April 20, 2012

May this post serve as a reminder for myself, and only then to others.

Ironic isn’t it that up to now, we must have read dozens of text books cover to cover (and of course, for several times), fictions, comics, magazines, to name a few; and we are proud of what we garner from reading such materials (me myself, guilty as charged). I’m not implying that reading all those stuffs are a waste of time. In fact it’s simply awesome that we do so.
Yet, how many of us, have ever finished contemplating (tadabbur; digest; try to understand) what Allah have to say to us? How on earth does the writing from the pen of a writer of New York Bestseller be compared to the Revelation sent down by Allah through his angel Jibril, whom passed it on to our dearest, Rasulullah s.a.w. Yeah, so I guessed we pretty much messed up on our priority list.

So let’s put all those fictions, and magazines garb aside. And assuming that you and I both only read academic stuffs (silent chuckle), after all, Islam does put a very high standards on knowledge. And Islam do need intellectuals to improve the status quo of this deen. From the words of Umar ibn Khattab, "teach your young the knowledge of their time", this shows us that the seeking of the knowledge of dunya is very important. But it should be made clear that knowledge is a mere tool, and we have a greater goal ahead. Why would a lumberjack spend more time sharpening his axe instead of chopping more woods? We may argue (sometimes i do too), that being a student, there's simply too much time constrain. A solution to this, is to understand in what perspective should a muslim view education and knowledge.

A narration from Rasulullah s.a.w "the seeking of knowledge is made compulsory (fardh) for every muslim".

Note that in arabic, the word used is fardh, which by itself doesn't only mean that it is compulsory. There are three pronged meanings to it. If something is fardh, then it should;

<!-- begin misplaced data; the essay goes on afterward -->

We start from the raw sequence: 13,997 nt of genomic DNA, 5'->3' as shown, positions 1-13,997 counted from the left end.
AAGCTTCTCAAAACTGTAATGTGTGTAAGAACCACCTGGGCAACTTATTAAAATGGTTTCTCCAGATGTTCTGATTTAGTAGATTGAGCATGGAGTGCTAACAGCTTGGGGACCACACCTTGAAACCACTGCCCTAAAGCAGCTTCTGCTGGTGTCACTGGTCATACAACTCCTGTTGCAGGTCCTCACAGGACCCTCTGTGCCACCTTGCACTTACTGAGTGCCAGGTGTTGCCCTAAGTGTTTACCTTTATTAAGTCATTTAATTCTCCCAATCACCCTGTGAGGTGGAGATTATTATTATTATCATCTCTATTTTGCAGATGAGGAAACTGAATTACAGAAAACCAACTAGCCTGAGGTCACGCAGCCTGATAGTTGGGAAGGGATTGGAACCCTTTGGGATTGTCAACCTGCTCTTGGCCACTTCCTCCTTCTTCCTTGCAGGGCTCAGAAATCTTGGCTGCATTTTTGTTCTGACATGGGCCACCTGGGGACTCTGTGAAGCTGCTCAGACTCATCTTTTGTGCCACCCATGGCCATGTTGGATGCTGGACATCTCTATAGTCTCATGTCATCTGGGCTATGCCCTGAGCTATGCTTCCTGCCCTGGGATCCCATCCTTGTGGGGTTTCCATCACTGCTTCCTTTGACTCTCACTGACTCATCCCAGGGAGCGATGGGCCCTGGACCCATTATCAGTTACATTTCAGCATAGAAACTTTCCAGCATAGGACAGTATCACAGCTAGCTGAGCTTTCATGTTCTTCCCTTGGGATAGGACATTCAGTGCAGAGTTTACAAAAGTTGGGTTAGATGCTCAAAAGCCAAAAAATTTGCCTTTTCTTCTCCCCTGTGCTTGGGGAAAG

1) be made compulsory
2) be made as a form of ibadah (worship)
3) be made as medium for us to be closer to Allah.

And the knowledge referred here doesn't necessarily means knowledge of the deen only, but also to the knowledge of dunya as well. HOWEVER, if we burn the midnight oil studying and end up missing fajr in the masjid the next day, what's the point of it? Are we living up to the expectation of fulfilling our fardh in the seeking of knowledge? If we holed up in our study space for hours and end up missing salah in groups, are we living up to the standards of fardh? If we are preparing for exams by doing extensive reading while the quran is allowed to gather dust, is that fulfilling our fardh? Are we going to be that much closer to Allah all because of a graduation scroll?

If we truly stick true to the code of fardh, what should happen is that the more knowledge we gain, should take us ever closer to Allah azza wa jalla. The more we study, the more we want to be involve in da'wah, the more enthusiastic we become when there is an Islamic seminar, the more curious we are in the study of this deen, the more hyped up we turn up to be to attend weekly 'bulatan gembira'.

Being in the path of Allah's Mercy, and Blessings doesn't mean you have to read the quran 24/7 or stay in the masjid all day long. When we allocate our time for our studies and understand that that is only the input. And the outcome is not only a degree; If we study according to the guidelines of fardh, our every effort in dunya will be credited and none wasted. So study smart and with ease fellas, balance your dunya and your deen, renew your niyyah, and reap the benefits from each, hereafter. Insyaallah.

Wallahualam.... For He knows best.

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